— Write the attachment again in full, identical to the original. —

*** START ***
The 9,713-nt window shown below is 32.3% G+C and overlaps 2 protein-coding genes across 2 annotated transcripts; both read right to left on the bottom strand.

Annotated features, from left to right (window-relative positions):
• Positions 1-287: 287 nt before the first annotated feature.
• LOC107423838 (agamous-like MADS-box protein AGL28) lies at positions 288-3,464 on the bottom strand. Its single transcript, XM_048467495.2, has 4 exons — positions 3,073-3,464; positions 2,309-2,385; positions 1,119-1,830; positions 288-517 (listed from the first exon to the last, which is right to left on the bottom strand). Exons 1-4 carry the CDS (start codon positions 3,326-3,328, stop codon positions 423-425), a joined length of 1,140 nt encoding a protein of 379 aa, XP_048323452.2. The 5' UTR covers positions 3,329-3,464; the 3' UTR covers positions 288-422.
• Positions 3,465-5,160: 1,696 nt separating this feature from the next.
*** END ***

The 9,713-nt window shown below is 32.3% G+C and overlaps 2 protein-coding genes across 2 annotated transcripts; both read right to left on the bottom strand.

Annotated features, from left to right (window-relative positions):
• Positions 1-287: 287 nt before the first annotated feature.
• LOC107423838 (agamous-like MADS-box protein AGL28) lies at positions 288-3,464 on the bottom strand. Its single transcript, XM_048467495.2, has 4 exons — positions 3,073-3,464; positions 2,309-2,385; positions 1,119-1,830; positions 288-517 (listed from the first exon to the last, which is right to left on the bottom strand). Exons 1-4 carry the CDS (start codon positions 3,326-3,328, stop codon positions 423-425), a joined length of 1,140 nt encoding a protein of 379 aa, XP_048323452.2. The 5' UTR covers positions 3,329-3,464; the 3' UTR covers positions 288-422.
• Positions 3,465-5,160: 1,696 nt separating this feature from the next.